Impeachment investigators are set to hear from two key witnesses who grew alarmed at how US President Donald Trump and others in his orbit were conducting foreign policy in Ukraine.
David Holmes, a political counsellor at the US Embassy in Kiev, has said he was having lunch with US Ambassador Gordon Sondland this summer when he heard Mr Trump on the phone asking the envoy about the investigations he wanted from the Ukraine president.
The colourful exchange was like nothing he had ever seen, Mr Holmes said in an earlier closed-door deposition.
The second witness – Fiona Hill – has said her National Security Council boss John Bolton cut short a meeting with visiting Ukrainians at the White House when Mr Sondland started asking them about “investigations”.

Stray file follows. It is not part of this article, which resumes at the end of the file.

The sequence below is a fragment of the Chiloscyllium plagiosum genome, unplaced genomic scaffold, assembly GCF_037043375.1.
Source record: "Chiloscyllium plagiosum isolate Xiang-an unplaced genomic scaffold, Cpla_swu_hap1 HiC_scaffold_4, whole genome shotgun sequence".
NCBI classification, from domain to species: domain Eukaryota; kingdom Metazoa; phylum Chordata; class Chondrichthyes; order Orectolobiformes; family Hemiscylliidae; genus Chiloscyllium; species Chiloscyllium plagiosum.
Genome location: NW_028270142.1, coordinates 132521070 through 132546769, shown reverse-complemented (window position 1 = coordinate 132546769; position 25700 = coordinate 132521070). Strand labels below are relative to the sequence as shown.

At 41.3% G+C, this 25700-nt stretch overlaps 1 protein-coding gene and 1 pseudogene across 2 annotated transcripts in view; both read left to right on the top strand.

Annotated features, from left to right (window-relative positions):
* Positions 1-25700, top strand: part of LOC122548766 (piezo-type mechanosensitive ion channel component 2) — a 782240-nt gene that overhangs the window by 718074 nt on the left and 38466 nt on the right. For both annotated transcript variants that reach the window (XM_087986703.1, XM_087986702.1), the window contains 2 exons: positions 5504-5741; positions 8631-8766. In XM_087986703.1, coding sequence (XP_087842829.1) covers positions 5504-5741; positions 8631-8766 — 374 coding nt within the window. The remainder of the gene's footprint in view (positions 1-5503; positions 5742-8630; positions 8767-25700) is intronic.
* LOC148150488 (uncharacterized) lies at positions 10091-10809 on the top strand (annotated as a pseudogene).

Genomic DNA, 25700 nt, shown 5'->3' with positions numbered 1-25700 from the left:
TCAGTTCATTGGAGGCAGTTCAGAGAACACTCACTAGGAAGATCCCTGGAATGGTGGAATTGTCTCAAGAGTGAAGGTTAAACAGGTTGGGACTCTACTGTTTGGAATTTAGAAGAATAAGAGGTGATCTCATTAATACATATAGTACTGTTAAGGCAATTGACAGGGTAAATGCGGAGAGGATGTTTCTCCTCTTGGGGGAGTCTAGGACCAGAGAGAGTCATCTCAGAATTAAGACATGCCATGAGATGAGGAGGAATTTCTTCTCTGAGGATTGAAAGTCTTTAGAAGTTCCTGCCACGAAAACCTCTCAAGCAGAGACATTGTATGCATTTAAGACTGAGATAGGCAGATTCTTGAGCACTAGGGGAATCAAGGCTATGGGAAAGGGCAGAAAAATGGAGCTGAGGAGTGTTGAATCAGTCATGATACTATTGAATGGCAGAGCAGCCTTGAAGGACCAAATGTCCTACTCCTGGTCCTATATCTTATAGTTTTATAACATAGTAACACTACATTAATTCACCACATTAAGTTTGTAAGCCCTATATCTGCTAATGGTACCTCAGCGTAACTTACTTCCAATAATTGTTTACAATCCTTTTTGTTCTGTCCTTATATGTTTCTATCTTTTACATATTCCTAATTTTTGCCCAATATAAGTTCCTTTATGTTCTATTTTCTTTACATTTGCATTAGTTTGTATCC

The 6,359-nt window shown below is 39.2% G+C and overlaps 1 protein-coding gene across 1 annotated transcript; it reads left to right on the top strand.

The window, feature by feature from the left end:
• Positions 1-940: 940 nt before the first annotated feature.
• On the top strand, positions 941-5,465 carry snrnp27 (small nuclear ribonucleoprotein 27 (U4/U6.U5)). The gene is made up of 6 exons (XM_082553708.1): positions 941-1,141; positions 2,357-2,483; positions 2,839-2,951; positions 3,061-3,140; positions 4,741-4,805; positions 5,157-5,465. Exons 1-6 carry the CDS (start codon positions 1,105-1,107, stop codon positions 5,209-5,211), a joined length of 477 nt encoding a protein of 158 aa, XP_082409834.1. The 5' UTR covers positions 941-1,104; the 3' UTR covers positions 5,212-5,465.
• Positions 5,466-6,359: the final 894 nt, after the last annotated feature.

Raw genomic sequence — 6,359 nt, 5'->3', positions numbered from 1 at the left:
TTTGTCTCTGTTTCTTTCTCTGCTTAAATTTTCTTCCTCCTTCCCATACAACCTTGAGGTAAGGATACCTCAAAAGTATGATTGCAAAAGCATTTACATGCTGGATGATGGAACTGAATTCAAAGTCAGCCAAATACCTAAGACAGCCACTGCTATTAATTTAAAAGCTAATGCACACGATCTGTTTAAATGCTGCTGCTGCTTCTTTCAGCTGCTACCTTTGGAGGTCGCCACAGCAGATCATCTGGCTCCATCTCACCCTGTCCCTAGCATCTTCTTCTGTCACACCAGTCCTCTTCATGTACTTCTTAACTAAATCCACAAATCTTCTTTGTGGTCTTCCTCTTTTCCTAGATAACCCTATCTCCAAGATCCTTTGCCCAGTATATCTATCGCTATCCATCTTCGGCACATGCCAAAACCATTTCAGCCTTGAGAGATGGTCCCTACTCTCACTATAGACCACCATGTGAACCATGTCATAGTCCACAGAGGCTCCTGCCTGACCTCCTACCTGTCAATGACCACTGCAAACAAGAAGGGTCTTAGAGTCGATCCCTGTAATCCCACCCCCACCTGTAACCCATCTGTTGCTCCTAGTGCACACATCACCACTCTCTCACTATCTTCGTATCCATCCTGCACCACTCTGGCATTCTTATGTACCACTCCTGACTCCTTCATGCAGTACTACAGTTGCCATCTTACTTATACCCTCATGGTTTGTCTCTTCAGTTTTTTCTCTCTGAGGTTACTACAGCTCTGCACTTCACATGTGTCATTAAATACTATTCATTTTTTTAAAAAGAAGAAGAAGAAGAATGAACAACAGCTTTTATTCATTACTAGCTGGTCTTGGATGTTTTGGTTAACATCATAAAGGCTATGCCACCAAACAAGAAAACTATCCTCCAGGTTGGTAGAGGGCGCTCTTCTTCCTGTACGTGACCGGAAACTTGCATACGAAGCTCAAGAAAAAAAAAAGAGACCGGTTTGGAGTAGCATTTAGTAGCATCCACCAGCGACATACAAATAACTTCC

The two witnesses set to appear on Thursday are the last scheduled for public hearings in an inquiry that has brought hours of testimony from a roster of current and former US government officials defying Mr Trump’s orders not to appear.
The impeachment inquiry focuses on allegations that Mr Trump sought investigations of former vice-president Joe Biden and his son – and the discredited idea that Ukraine rather than Russia interfered in the 2016 US election – in return for the badly needed military aid and a White House visit the new Ukrainian president wanted to show his backing from the West.
Those testifying publicly this week previously appeared for private depositions, most having received subpoenas compelling them to give evidence.